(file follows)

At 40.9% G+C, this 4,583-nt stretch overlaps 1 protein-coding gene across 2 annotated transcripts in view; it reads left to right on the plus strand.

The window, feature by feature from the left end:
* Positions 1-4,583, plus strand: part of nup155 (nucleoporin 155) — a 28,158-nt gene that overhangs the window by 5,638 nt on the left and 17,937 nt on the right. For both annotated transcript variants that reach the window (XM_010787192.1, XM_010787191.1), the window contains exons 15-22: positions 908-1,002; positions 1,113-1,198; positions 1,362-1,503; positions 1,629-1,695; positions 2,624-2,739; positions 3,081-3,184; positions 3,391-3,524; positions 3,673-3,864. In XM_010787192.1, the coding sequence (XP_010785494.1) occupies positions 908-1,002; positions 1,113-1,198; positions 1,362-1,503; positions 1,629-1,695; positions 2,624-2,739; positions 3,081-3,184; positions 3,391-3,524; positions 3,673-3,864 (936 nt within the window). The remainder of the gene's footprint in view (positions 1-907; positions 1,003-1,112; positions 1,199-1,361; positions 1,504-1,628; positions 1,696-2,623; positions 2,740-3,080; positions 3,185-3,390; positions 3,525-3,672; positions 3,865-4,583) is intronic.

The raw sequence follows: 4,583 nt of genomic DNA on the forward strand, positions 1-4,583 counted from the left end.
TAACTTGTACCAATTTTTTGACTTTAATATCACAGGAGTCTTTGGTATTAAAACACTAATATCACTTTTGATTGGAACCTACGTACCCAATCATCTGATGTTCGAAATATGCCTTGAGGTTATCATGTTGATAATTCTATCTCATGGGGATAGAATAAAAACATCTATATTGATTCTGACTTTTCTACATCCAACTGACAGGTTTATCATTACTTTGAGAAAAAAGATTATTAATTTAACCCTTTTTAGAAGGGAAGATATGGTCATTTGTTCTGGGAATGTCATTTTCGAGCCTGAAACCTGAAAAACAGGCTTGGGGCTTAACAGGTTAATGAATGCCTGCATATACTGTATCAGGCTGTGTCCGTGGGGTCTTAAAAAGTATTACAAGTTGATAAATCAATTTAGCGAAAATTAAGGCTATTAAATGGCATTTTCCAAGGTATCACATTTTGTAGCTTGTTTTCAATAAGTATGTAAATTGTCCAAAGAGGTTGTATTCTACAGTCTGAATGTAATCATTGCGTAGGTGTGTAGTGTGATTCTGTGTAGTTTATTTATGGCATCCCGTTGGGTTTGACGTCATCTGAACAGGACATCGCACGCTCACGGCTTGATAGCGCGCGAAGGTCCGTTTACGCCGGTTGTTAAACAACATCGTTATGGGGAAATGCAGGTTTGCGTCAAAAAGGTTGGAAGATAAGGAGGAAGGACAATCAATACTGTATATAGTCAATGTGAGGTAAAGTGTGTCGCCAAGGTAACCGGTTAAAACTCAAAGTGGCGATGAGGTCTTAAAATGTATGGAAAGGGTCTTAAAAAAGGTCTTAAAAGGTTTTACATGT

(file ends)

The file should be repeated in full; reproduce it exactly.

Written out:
At 40.9% G+C, this 4,583-nt stretch overlaps 1 protein-coding gene across 2 annotated transcripts in view; it reads left to right on the plus strand.

The window, feature by feature from the left end:
* Positions 1-4,583, plus strand: part of nup155 (nucleoporin 155) — a 28,158-nt gene that overhangs the window by 5,638 nt on the left and 17,937 nt on the right. For both annotated transcript variants that reach the window (XM_010787192.1, XM_010787191.1), the window contains exons 15-22: positions 908-1,002; positions 1,113-1,198; positions 1,362-1,503; positions 1,629-1,695; positions 2,624-2,739; positions 3,081-3,184; positions 3,391-3,524; positions 3,673-3,864. In XM_010787192.1, the coding sequence (XP_010785494.1) occupies positions 908-1,002; positions 1,113-1,198; positions 1,362-1,503; positions 1,629-1,695; positions 2,624-2,739; positions 3,081-3,184; positions 3,391-3,524; positions 3,673-3,864 (936 nt within the window). The remainder of the gene's footprint in view (positions 1-907; positions 1,003-1,112; positions 1,199-1,361; positions 1,504-1,628; positions 1,696-2,623; positions 2,740-3,080; positions 3,185-3,390; positions 3,525-3,672; positions 3,865-4,583) is intronic.

The raw sequence follows: 4,583 nt of genomic DNA on the forward strand, positions 1-4,583 counted from the left end.
TAACTTGTACCAATTTTTTGACTTTAATATCACAGGAGTCTTTGGTATTAAAACACTAATATCACTTTTGATTGGAACCTACGTACCCAATCATCTGATGTTCGAAATATGCCTTGAGGTTATCATGTTGATAATTCTATCTCATGGGGATAGAATAAAAACATCTATATTGATTCTGACTTTTCTACATCCAACTGACAGGTTTATCATTACTTTGAGAAAAAAGATTATTAATTTAACCCTTTTTAGAAGGGAAGATATGGTCATTTGTTCTGGGAATGTCATTTTCGAGCCTGAAACCTGAAAAACAGGCTTGGGGCTTAACAGGTTAATGAATGCCTGCATATACTGTATCAGGCTGTGTCCGTGGGGTCTTAAAAAGTATTACAAGTTGATAAATCAATTTAGCGAAAATTAAGGCTATTAAATGGCATTTTCCAAGGTATCACATTTTGTAGCTTGTTTTCAATAAGTATGTAAATTGTCCAAAGAGGTTGTATTCTACAGTCTGAATGTAATCATTGCGTAGGTGTGTAGTGTGATTCTGTGTAGTTTATTTATGGCATCCCGTTGGGTTTGACGTCATCTGAACAGGACATCGCACGCTCACGGCTTGATAGCGCGCGAAGGTCCGTTTACGCCGGTTGTTAAACAACATCGTTATGGGGAAATGCAGGTTTGCGTCAAAAAGGTTGGAAGATAAGGAGGAAGGACAATCAATACTGTATATAGTCAATGTGAGGTAAAGTGTGTCGCCAAGGTAACCGGTTAAAACTCAAAGTGGCGATGAGGTCTTAAAATGTATGGAAAGGGTCTTAAAAAAGGTCTTAAAAGGTTTTACATGT